How long does the form take to fill out?
The form itself should only take a few minutes to complete. Take the time needed to photograph your image and decide what text you want to provide, but please don’t miss our deadline!
What does the end result look like?
The end format for this project is a virtual gallery on our website like our Geometry and Color virtual exhibition.
Virtual Workshop Series
These workshops are part of the Museum’s month-long focus on photography. Registration for each workshop is free but required. Participants will receive an email confirmation with the Zoom login info once they sign up.
Supercharging Your Snapshots
Saturday, March 6, 2 – 3:30pm; $5 suggested donation/Members free
We aim to take the ISO illiterate and turn them into exposure experts! As part of our month-long focus on photography, join local teaching artists Doug Banner and Ham Hayes to learn all about camera settings and functions so you can embrace your inner shutterbug! In this digital workshop we’ll explore the settings and options available on devices from smartphones to DSLRs.
Framing Your Photos
Saturday, March 13, 2 – 3:30pm; $5 suggested donation/Members free
If a picture says a thousand words, a well-framed shot can turn those words into poetry. As part of our month-long focus on photography, this virtual workshop will cover the fundamentals of framing your shots. Photographer Jac Trautman will discuss how he sometimes bends and sometimes breaks rules in composing his images. His work is currently on view in the Lightcatcher Courtyard in the exhibit Jac Trautman: The Specter of the Young and Indigenous.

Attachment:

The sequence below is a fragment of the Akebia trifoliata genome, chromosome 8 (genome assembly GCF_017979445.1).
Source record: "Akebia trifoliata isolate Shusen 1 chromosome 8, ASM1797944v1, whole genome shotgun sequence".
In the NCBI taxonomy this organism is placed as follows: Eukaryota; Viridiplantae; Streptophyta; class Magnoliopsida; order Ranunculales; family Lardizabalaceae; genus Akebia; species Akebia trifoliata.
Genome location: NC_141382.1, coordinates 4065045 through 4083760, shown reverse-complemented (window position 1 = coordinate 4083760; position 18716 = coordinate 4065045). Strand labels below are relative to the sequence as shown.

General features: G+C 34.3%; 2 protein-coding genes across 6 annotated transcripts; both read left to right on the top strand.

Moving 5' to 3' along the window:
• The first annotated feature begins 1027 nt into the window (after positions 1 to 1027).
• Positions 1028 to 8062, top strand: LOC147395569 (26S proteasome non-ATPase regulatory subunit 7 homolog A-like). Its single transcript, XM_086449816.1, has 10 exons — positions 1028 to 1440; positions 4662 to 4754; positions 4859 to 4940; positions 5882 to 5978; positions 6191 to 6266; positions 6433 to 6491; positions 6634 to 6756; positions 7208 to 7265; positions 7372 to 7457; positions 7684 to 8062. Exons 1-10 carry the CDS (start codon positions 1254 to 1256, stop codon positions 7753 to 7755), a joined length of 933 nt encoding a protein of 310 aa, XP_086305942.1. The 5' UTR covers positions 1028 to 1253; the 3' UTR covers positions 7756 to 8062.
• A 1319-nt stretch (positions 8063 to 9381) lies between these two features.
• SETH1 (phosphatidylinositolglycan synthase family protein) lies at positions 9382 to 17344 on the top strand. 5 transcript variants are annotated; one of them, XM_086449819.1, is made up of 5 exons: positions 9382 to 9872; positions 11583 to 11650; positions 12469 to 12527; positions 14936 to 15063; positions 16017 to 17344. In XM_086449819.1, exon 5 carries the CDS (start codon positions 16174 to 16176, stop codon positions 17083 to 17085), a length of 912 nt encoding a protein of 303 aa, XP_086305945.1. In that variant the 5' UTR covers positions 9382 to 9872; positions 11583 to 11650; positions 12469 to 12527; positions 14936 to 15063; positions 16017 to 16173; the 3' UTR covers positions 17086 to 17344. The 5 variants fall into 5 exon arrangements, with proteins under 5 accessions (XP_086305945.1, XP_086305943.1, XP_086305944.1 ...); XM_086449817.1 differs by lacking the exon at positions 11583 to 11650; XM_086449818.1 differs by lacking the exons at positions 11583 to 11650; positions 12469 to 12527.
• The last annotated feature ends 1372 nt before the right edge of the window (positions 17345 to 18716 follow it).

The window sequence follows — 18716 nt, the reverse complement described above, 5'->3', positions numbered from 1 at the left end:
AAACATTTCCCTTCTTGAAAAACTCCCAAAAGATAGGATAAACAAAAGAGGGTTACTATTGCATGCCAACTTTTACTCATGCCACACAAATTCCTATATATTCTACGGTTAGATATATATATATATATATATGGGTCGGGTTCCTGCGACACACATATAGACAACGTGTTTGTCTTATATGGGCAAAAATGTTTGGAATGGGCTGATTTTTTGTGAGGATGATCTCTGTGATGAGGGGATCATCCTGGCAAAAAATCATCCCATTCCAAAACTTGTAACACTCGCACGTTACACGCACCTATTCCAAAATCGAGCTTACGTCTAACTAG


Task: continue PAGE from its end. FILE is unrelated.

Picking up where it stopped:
From Analog Image to Digital Masterpiece
Saturday, March 20, 2 – 3:30pm; $5 suggested donation/Members free
This virtual workshop will teach you how to digitize and edit photos both old and new. As stewards of more than 250,000 photos in our Photo Archives, we know a few things about cleaning up photos. Join Photo Archivist Jeff Jewell as he discusses getting the most out of your photo after it’s been taken. From edits and tweaks to revitalizing decades-old images, Jeff will provide pointers in preserving your photos as well as making them pop.
Exhibition by Matika Wilbur
March 13 – June 13, 2021 | Lightcatcher building
In 2012, critically acclaimed photographer and social documentarian Matika Wilbur (Tulalip & Swinomish) sold her belongings and set out on the road to launch Project 562, a crowd-funded initiative to visit, engage, and photograph people from 562+ sovereign Tribal Nations in the United States.
Seeds of Culture: The Portraits and Stories of Native American Women features 28 photographs of Native American women, along with interviews, written narratives, and an audio compilation featuring the sitters’ sharing their stories. Wilbur has selected the striking photographs from among the thousands of portraits she has taken in recent years, including a new special selection from local Tribes. Elders, activists, educators, culture-bearers, artists, and students have shared with Wilbur their realities as Native women to convey how ancestral and contemporary identities shape their hopes and dreams.